There is nothing as good as having a pantry stocked with handy preserves. There is nothing as annoying as having to throw preserves out because the basic rules haven’t been followed. Basic rules are sterilise your jars, lids and all your utensilsand never put your hands into the preserves or touch the insides of jars or lids.

Follow these simple rules and success is yours. Different rules apply to different preserves so here’s the list

Glass is the preferred preserving jar. Every city will have a retailer like our local Gaganis where they buy jars by the palettes and offer a good range of sizes. They also sell metal lids as separate items. They are cheap, but most importantly they are reusable. We do not reuse the metal lids unless they are absolutely pristine. They are metal and can be recycled so there is not a lot of guilt attached for playing it absolutely safe.

Essential equipment

  1. Tongs
  2. Jam funnels…stainless steel– we have two neck sizes one for the smaller jars and another for the larger jars
  3. Ladle…stainless steel
  4. Saucepan
  5. Cake racks…different sizes
  6. Thermometer

For the most successful preserves, especially if you are not going to put them into a preserving pan for further cooking; packing the jars while the preserve is boiling and the jars and lids have come straight from hot from the sterilising process works best.

Putting boiling produce into cold jars often causes them to crack.

Basic sterilising – glass jars and lids

  1. Wash your jars; dishwasher is good. If you hand wash, make sure there is no residual detergent and put about one centimeter of cold water stack them into a microwave. Just before you want to pack the jars heat them for 4 minutes on high. Use a thick wad of dry cloth to empty out the boiling water.
  2. Put your tongs, jam funnel, lids and ladle into a saucepan and cover them with water. Place them on high heat and bring them to the boil…boil for three minutes and keep hot.

Hot preserves savoury…for instance tomato sauce, mustard fruits, green tomato chutney and stock

  1. Lay two dry tea towels on top of each other close to your preserves and sit the hot jars on the towels. This helps to stop the jars from cracking.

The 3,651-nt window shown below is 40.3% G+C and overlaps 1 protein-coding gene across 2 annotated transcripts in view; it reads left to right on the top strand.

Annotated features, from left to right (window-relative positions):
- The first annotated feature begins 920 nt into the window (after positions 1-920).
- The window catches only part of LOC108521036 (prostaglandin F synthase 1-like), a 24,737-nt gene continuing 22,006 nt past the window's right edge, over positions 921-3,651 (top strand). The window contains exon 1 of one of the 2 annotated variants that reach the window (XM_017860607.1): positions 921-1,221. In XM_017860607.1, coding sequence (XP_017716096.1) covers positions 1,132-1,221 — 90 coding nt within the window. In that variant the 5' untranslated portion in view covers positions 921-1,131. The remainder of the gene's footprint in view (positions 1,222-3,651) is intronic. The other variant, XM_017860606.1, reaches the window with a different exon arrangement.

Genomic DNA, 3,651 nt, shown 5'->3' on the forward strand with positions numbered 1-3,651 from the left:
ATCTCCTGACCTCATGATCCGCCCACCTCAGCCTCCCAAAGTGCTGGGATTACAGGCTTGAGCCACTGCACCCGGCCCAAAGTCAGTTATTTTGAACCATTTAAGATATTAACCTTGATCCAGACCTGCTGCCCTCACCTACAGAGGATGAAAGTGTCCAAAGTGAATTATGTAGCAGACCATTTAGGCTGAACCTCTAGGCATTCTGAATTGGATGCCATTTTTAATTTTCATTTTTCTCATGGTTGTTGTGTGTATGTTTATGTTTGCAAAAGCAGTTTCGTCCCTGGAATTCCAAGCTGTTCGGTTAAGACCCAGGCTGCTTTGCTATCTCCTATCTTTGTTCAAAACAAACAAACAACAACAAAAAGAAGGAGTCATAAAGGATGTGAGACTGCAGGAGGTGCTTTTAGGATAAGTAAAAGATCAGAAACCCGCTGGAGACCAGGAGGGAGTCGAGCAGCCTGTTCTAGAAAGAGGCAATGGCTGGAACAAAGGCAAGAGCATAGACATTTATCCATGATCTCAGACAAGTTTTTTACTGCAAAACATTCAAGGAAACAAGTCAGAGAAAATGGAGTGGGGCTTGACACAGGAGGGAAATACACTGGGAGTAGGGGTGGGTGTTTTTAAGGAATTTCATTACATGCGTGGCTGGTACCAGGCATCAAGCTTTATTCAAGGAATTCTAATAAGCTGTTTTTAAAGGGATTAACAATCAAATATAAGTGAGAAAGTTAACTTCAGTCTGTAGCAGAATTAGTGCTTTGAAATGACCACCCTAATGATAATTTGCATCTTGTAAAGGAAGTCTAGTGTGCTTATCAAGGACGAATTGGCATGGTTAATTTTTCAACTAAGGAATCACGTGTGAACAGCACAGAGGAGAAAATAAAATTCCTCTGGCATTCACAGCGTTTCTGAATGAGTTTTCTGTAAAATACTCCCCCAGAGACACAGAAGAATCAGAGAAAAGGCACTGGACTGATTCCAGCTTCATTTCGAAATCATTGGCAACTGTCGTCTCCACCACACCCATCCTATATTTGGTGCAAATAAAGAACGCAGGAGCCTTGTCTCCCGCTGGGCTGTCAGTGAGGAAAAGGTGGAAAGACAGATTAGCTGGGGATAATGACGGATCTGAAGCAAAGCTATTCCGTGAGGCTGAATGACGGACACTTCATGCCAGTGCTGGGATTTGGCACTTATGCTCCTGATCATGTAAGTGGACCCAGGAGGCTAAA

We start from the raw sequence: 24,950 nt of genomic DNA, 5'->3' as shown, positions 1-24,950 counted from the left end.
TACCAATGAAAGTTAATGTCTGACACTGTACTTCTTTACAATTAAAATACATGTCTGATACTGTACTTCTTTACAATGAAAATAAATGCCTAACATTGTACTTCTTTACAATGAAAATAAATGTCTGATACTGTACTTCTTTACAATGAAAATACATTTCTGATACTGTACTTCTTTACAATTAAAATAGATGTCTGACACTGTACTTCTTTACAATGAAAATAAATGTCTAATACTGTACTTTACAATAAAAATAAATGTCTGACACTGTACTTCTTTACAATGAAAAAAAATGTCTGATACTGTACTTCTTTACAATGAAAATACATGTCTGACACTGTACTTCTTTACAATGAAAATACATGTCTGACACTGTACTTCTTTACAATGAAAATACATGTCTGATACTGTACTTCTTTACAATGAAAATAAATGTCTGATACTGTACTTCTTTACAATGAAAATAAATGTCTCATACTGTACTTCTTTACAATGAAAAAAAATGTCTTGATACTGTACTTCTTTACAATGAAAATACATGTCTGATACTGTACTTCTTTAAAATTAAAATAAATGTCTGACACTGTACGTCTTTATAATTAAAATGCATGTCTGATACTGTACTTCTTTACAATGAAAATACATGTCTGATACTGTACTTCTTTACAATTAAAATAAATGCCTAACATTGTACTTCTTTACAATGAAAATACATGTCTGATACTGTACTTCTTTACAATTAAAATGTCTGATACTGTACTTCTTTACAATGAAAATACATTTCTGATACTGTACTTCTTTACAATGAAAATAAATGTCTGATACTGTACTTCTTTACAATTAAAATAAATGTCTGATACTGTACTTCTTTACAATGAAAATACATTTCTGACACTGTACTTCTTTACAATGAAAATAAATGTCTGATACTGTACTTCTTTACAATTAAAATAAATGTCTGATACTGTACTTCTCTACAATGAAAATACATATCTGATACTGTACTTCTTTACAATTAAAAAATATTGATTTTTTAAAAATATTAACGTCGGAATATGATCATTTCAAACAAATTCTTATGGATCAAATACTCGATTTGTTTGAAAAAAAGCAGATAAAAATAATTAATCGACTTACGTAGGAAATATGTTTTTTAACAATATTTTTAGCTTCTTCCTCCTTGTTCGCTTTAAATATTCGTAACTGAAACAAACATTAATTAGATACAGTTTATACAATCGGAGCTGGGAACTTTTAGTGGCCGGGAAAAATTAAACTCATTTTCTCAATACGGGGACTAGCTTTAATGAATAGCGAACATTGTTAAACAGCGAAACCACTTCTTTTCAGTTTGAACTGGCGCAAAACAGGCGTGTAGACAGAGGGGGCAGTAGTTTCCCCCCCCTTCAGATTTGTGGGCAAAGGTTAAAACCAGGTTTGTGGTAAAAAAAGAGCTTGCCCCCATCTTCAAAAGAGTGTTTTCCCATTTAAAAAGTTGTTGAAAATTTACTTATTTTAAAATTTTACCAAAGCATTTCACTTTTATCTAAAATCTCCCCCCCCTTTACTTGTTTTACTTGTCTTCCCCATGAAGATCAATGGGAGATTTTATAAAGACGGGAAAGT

2. Use the tongs to lift the jam funnel from the water and place it in a jar.
  3. Use the ladle to fill a jar at a time, lifting a lid from the boiling water and using a dry tea towel secure the lid very tightly.
  4. Date and store in a cool dark place.
  5. Refrigerate once opened.

With our tomato sauce, whole preserved tomatoes, chutneys and sambal, as an additional precaution…we also cook the closed jars to ensure absolute food safety.

  1. Allow the sealed jars to cool for one hour.
  2. Put a cake rack into the bottom of a wide shallow pan and fill the pan with cold water to at least ¾ the height of the jars.
  3. Set the induction to 1000W 100°C and bring them to 95°C and keep them at that temperature for 5 minutes…..depending on how many jars you are doing this can take some time to bring them up to temp. Rack is important, direct heat can cause the jars to crack.
  4. Allow to cool in the water.
  5. Check that the lids are tight, date before storing them in crates in a cool dark place.

Vinegar cold/cool preserves…for instance bread and butter cucumbers.

  1. Use the details for basic sterilising to prepare your jars.
  2. Lay two dry tea towels on top of each other close to your preserves and sit the hot jars on the towels. This helps to stop the jars from cracking.
  3. Use the tongs to lift the jam funnel from the water and place it in a jar.
  4. Use the ladle to fill a jar at a time, lifting a lid from the boiling water and using a dry tea towel secure the lid very tightly.
  5. Date and store in a cool dark place.
  6. Refrigerate once opened.

Olives

  1. Sterilise jars and lids and utensils.
  2. Make sure they are pressed under the oil or brine.
  3. For the first few weeks, keep a close eye on them for signs of growing mould on the top. If this happens carefully remove the mould and re-jar the olives.
  4. Store in a cool dark place with a stable low temperature…they do not require refrigeration after opening.
  5. We always put our green olives in EVO and if we haven’t used them within 12 months, we drain, vac and refrigerate which will keep the EVO tasting good for another few months.

Jams and sweet sauces

  1. Prepare the jars and utensils as previously described
  2. Fill the jars with boiling jam or sauce, seal tightly and leave on the towels to cool completely for packing and storing.
  3. Refrigerate once opened.

Plastic….we do sometimes used brand new take-aways, sterilising them in the microwave before using them…this method is excellent for quince and other fruit pastes where you want to cut an attractive slice for your cheese plates. They also do not require refrigeration until they are opened.

  1. Sterilise the utensil set.
  2. Wet the take-away boxes and lids, and put them in the microwave for 4 minutes on high.
  3. Without ever toughing the insides of the boxes or lids, fill the containers with boiling paste right to the top so that the lid will have complete contact with the paste.
  4. Allow to cool until completely cold and vac.
  5. Refrigerate once opened.

When it’s time to play it safe and freeze

  1. We always do some semi-dried tomatoes but have found them tricky when it comes to packing them.
  2. We do not have unlimited fridge space and even refrigerated, vac packed in pristine circumstances have had various, annoying degrees of failure.
  3. We now vac them wearing food service gloves with our best EVO and freeze them.
  4. The EVO make it easy to take out small amounts. Always wearing food service gloves, and without thawing them, open the bag and take out what you need, reseal the bag and return to the freezer.
  5. Allow to thaw, slip off the skins and use as required.